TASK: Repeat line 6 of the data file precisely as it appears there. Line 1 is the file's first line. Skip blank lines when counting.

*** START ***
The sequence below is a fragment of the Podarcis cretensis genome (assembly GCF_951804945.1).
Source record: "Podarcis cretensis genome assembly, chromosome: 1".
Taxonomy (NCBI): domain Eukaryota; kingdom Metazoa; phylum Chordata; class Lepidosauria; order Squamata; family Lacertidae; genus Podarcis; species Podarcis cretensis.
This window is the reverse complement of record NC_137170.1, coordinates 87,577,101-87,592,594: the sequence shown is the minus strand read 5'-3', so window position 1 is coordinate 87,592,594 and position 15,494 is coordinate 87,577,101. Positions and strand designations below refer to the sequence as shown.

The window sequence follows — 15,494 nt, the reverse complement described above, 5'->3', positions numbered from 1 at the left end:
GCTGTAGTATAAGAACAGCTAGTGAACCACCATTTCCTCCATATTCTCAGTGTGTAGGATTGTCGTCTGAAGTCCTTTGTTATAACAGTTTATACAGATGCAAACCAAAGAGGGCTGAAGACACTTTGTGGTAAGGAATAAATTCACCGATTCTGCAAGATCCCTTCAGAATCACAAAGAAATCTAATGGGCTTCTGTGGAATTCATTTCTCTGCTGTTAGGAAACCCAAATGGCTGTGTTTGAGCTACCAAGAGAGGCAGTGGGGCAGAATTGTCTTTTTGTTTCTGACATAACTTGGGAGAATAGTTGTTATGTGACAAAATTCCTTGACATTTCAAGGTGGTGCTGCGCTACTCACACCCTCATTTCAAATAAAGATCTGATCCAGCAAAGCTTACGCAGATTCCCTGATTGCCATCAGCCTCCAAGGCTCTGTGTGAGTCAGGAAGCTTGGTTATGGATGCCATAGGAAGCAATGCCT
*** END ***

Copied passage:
GCTGTAGTATAAGAACAGCTAGTGAACCACCATTTCCTCCATATTCTCAGTGTGTAGGATTGTCGTCTGAAGTCCTTTGTTATAACAGTTTATACAGATGCAAACCAAAGAGGGCTGAAGACACTTTGTGGTAAGGAATAAATTCACCGATTCTGCAAGATCCCTTCAGAATCACAAAGAAATCTAATGGGCTTCTGTGGAATTCATTTCTCTGCTGTTAGGAAACCCAAATGGCTGTGTTTGAGCTACCAAGAGAGGCAGTGGGGCAGAATTGTCTTTTTGTTTCTGACATAACTTGGGAGAATAGTTGTTATGTGACAAAATTCCTTGACATTTCAAGGTGGTGCTGCGCTACTCACACCCTCATTTCAAATAAAGATCTGATCCAGCAAAGCTTACGCAGATTCCCTGATTGCCATCAGCCTCCAAGGCTCTGTGTGAGTCAGGAAGCTTGGTTATGGATGCCATAGGAAGCAATGCCT